About six months ago at Microsoft PDC09, Dean Hachamovitch revealed Internet Explorer 9 for the first time and teased a relatively new browser rendering technique based on Direct2D, at the time. Barely weeks after, Mozilla also showed off their implementation of Direct2D rendering in a nightly build of Firefox.
Now at MIX10 Microsoft once again showed off a bunch of groundbreaking new (performance) features but I’m now skeptical second time coming if they’ll be as innovative when it eventually ships. Remember, even Internet Explorer 8 took the lead in terms of performance, when it was announced too.
In a press briefing I asked Dean if they fear the new features they showed off today could be implemented by other browsers that ship sooner, he responded “the Windows API is very rich” and he supports other applications who take advantage of them.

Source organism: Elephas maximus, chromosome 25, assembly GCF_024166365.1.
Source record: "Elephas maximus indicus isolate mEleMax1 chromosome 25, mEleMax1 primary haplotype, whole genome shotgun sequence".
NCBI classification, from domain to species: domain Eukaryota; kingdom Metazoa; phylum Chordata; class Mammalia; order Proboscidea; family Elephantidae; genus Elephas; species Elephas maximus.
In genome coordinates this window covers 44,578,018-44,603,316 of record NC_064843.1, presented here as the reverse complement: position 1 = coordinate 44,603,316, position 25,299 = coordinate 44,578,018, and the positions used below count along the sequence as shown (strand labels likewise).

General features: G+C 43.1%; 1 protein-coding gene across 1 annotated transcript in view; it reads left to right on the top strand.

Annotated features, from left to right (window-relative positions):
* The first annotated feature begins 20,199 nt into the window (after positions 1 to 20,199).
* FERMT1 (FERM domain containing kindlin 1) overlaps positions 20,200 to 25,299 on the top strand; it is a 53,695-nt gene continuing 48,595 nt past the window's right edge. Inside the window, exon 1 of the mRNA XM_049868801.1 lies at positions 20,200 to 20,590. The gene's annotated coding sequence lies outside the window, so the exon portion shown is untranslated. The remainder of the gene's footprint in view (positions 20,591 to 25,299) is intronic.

Of course this shouldn’t take away the fact that when Internet Explorer 9 will be great for end-users and the web as a whole when it finally ships, but by that time, it might be back right where it started – catching up to what is easily the fastest evolving industry in the world with an update cycle that doesn’t match.